Amid Failure, 3 Counties Offer Hope in Improving Outcomes for California Foster Youth

Amid Failure, 3 Counties Offer Hope in Improving Outcomes for California Foster Youth

November 14, 2019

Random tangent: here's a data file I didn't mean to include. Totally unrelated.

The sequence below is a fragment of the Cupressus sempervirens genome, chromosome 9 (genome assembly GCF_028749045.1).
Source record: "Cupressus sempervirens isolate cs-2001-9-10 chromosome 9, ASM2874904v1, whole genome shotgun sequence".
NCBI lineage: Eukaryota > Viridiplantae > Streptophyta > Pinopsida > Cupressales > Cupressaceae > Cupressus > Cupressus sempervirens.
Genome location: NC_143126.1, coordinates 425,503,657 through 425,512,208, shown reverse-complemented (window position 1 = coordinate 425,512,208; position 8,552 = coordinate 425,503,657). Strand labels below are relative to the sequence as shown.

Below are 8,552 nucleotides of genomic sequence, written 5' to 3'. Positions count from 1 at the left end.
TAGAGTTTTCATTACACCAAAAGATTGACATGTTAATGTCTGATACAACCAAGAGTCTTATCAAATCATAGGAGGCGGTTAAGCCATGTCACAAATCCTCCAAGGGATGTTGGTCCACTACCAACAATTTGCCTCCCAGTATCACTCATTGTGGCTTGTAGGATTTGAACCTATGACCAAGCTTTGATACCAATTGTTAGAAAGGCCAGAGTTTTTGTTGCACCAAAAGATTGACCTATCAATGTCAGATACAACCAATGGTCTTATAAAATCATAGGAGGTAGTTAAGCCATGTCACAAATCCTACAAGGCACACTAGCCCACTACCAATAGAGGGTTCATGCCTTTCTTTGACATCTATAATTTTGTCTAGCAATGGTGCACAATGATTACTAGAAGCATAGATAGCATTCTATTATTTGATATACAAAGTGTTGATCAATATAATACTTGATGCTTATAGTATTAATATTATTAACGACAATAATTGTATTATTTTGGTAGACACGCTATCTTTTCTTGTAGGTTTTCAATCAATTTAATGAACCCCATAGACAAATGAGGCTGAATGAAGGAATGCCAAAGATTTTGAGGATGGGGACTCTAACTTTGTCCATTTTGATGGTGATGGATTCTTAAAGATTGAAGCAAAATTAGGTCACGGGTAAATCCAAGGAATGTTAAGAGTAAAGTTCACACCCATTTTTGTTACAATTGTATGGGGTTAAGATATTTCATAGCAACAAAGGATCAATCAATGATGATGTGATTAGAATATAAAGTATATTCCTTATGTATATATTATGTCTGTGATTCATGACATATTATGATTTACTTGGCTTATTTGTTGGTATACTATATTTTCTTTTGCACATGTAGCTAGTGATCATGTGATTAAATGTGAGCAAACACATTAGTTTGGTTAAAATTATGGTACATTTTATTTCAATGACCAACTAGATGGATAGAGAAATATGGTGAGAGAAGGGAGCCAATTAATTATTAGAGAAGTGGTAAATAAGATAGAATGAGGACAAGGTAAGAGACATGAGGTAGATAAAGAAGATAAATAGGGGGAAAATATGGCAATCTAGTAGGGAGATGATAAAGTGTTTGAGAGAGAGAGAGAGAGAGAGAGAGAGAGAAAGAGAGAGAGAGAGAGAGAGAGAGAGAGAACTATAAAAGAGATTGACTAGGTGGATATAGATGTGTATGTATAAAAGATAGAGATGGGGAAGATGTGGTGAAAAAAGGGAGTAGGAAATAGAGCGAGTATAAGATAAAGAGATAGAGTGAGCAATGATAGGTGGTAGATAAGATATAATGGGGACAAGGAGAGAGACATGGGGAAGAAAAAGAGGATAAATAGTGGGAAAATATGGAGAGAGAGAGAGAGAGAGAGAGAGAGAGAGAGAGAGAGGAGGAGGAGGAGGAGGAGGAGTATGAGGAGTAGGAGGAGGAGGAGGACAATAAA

Many school districts in California are “struggling to live up to a now three-year-old federal requirement,” originally set by the Every Student Succeeds Act, to “ensure foster youth have educational stability.” Under ESSA, educational and child welfare agencies are to collaborate “to create transportation plans so that foster students could return to their so-called ‘school of origin’ if that is in their best interest.” California schools are now three years past that deadline and only 34 percent of child welfare agencies have such plans in place. Los Angeles, San Diego, and Sacramento offer hope, however, as each county has worked to implement programs intended to increase transportation services for foster youth, including a $14 million transportation plan in Los Angeles County; volunteer assistance from foster parents in San Diego County; and an innovative new program called School Connect in Sacramento.